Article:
Knitting is risky. It’s not for the emotionally fragile. The investment is steep, the return is uncertain and the possibility of ruin is high. So why do we keep knitting? The belief and hope – however ill-founded – that the result will be beautiful. And sometimes, some very wonderful times, this actually happens.
I bought this beautiful pattern when my third child was still a twinkle in daddy’s eye. By then, I had stopped hoping for a daughter, but I still couldn’t resist. I had vague hopes that one day I might have a little granddaughter to knit for. Last July, when we found out we were having a girl, this sweater (and some Heather Ross unicorn fabric) was the very first thing I wanted for her. The project was troublesome from the beginning. I had fallen in love with the original yarn, but it was impossible to find. For a month or two, I searched every yarn store I could find for something else. Either the gauge was wrong or the pink wasn’t pretty. So I settled for something that I didn’t love and tried not to think to hard about it. I swatched carefully, checked my gauge and began. Several inches in, something seemed off so I measured. My knitting was off! It would never fit a baby. I was frustrated, disappointed and I’m not ashamed to say I cried. I was pregnant after all. I swore off knitting.
But my baby girl needed a pink sweater. I had dreamt of knitting little pink things for five long years and not coming home in the perfect pink sweater simply wasn’t an option. So I turned to a project undertaken by legions of knitters. A project that every knitter should have in her repertoire – the infamous Elizabeth Zimmerman February Baby sweater. I figured so many people couldn’t be wrong about a sweater. They are. That story is one of toil, desperation though ultimately triumph. Maybe I’ll tell it one day when it hurts less. If you plan to make that pilgrimage yourself, I recommend you read my Ravelry notes. After surviving EZ and her pithy bullshit, I vowed to never pick up a pattern again without good research and some kind of reasonable hope that it actually works. So I ordered a pattern and yarn based on an article on the Purl Bee that featured absolutely reliable baby sweater patterns – even though the pattern gauge didn’t match the the yarn’s own recommended gauge. The yarn arrived just as I brought baby home from the hospital and I swatched right away. But I really didn’t like the way the Koigu felt at all on a large needle. It was very airy and it just didn’t seem like it would look at all nice with the leaf yoked sweater. Again, I cried and swore off knitting.
And then, one beautiful day – one clear and sunny wonderful day! – I realized that the Koigu was the same gauge as the Louisa cardigan. The really lovely little thing I wanted from the beginning anyway! I remember that sunbeams actually broke through the clouds at that moment and a heavenly chorus burst into song. I quickly swatched the Koigu at the recommended gauge and it was perfect. The drape and feel of the knitted fabric at its proper gauge was soft and wonderful. Something felt promising this time. I crossed my fingers, held my breath and cast on. Several inches in, I checked my gauge and it was still correct! I check the finished measurements and they were still correct! It was working and it looked lovely and the yarn felt so nice under my fingers. I happily knit away. In fact, it came together so much faster than I anticipated, that I put it aside for a while and quickly knit up a little gray ruffled shrug to get her through the winter. I went back and finished off the last few rows not long ago, did the picot turn and sewed it all up.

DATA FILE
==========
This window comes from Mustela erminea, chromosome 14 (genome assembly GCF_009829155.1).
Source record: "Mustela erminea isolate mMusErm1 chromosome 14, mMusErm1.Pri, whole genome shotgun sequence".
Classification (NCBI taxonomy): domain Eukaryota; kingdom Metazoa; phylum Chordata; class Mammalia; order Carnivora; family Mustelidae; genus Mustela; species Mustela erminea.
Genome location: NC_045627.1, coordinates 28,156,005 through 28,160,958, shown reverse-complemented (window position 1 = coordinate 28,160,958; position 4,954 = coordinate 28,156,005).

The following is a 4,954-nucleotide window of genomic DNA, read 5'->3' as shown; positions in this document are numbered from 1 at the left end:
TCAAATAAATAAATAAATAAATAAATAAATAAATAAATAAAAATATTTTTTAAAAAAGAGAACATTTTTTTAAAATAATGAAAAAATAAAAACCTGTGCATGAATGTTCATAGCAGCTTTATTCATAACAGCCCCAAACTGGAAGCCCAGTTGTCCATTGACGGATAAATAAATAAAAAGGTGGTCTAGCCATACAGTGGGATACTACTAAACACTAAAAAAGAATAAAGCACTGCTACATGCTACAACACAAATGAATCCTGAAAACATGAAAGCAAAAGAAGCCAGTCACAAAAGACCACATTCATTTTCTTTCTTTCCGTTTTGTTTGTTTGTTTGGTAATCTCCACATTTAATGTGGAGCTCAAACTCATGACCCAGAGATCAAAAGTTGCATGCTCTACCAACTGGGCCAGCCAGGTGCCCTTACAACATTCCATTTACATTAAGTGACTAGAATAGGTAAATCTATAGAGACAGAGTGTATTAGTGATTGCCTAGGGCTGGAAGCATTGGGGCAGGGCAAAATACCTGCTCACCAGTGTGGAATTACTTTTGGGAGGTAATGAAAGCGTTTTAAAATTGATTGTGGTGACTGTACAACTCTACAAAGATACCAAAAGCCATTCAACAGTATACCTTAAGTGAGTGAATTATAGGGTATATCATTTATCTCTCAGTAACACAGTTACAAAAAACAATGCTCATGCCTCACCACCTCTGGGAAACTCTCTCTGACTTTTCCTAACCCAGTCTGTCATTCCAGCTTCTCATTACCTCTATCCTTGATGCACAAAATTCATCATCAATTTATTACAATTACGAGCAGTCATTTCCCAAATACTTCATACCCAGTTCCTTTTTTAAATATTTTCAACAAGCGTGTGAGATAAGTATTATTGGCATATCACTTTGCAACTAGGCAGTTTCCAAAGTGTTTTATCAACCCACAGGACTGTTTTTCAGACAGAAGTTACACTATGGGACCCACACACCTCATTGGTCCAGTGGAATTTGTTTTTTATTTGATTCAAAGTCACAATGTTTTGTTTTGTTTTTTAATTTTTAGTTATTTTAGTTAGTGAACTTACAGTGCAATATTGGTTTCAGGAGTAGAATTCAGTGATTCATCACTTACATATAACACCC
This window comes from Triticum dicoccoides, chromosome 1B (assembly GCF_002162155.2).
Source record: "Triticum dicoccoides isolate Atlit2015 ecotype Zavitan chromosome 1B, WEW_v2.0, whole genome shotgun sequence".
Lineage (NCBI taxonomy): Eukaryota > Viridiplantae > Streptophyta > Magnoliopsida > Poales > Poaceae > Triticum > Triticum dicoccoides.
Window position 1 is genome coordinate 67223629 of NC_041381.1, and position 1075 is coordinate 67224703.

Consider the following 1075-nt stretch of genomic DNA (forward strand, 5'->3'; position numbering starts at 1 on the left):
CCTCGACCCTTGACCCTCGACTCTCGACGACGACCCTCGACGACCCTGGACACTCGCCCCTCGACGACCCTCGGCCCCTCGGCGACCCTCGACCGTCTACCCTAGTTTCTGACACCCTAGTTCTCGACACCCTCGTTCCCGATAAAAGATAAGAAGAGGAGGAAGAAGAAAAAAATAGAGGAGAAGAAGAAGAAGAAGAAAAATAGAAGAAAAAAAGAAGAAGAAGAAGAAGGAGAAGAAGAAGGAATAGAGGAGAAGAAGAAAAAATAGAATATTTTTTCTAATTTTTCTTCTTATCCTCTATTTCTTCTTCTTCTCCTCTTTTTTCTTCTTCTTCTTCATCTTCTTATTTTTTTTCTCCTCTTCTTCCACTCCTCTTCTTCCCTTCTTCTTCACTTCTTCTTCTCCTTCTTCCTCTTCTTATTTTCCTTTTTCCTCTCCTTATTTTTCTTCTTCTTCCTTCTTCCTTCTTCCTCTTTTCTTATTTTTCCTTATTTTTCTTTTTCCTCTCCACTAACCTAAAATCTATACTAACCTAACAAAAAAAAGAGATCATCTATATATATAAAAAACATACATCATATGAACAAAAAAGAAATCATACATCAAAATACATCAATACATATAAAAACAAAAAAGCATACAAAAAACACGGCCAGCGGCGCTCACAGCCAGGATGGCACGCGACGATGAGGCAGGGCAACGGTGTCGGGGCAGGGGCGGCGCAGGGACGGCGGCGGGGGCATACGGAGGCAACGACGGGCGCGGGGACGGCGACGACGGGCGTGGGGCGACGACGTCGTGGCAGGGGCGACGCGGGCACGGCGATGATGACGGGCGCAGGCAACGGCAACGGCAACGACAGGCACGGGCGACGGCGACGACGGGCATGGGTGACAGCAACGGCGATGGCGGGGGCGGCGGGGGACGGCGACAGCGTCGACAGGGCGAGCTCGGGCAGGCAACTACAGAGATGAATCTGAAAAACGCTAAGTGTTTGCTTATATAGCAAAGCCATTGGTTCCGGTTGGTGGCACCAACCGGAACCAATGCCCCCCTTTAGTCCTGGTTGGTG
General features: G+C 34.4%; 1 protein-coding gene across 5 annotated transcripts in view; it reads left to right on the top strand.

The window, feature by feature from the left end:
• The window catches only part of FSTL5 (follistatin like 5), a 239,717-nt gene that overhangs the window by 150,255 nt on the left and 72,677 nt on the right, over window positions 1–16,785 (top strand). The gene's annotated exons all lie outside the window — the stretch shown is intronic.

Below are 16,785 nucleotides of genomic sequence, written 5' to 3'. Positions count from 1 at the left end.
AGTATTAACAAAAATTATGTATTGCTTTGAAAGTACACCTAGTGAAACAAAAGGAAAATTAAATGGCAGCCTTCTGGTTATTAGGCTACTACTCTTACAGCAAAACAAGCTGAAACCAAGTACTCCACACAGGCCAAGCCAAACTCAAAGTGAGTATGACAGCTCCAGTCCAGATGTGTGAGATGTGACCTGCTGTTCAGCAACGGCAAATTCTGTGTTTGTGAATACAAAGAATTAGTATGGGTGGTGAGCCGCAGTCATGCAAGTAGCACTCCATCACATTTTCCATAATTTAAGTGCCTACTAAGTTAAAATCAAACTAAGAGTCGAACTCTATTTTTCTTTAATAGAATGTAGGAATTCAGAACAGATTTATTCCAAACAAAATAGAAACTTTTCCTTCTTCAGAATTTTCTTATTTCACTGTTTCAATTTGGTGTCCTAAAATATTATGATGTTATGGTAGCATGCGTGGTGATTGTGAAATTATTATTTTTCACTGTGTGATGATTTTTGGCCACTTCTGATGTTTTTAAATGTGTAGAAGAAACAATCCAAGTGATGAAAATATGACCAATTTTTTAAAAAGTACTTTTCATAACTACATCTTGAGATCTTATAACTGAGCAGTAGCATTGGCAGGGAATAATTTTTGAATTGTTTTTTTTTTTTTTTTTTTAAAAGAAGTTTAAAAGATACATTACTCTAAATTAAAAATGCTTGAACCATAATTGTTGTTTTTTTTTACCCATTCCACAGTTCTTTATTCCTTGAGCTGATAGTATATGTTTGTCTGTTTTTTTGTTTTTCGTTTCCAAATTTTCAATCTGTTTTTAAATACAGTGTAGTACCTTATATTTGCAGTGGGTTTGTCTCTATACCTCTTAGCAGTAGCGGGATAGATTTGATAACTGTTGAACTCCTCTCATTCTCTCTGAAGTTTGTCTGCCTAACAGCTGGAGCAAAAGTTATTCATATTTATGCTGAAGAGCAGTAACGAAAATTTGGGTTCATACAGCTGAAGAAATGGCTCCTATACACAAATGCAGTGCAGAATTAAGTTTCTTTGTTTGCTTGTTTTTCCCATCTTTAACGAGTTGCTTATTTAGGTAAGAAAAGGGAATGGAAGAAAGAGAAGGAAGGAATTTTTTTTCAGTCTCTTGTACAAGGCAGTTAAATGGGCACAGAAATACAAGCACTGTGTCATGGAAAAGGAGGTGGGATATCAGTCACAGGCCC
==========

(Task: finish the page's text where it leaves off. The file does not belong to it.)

There was an error in the pattern (skip the wyif when you work the slip stitch pattern) and I did make a mistake or two that required ripping out and re-kintting, but all in all it came together nicely. When a project works out like this – a joy to knit, a beautiful finished piece – it’s heavenly. It’s also dangerous. This is when you are at risk for buying more yarn. And you might not stop at yarn for just one sweater, either. In your cockiness, you’ll buy yarn for two or even three sweaters, thinking, “that one went so well, I could just turn out a few more things.” You can’t and you mustn’t try. Haven’t you noticed that the Lady Kina is still in my project queue?
What’s complicated about knitting isn’t fancy stitches. It’s that it simply isn’t always possible to tell which patterns will work and which won’t. It’s not always easy to know which yarns will be appropriate and which won’t. And mistakes can be very difficult – and often downright impossible – to fix. I have yet to come across a sewing mistake that can’t be fixed somehow. Knitting projects end up half-made in boxes in the attic, the closet, under the bed or hidden under the floorboards in shame. That yarn will never get used for another project. Something happens to yarn that has failed to work up. It’s tainted. It’s cursed or maybe even possessed.
This post has gotten away from me. I don’t mean to be humorous. I tried, in fact, to find a literary way to write about this beautiful sweater that I really really love. It seems impossible to write seriously about knitting. A little sarcasm (and quite a few drinks) is needed to take the edge off. Otherwise, the ordeal of how my precious long awaited baby girl very nearly didn’t have a precious little pink hand knit sweater to come home in would be too painful to relate. If you aren’t a knitter and have stuck with all of this, you’re wondering why we would put ourselves through all this trauma. To that, I have only one thing to say: how seriously gorgeous is this tiny pink sweater?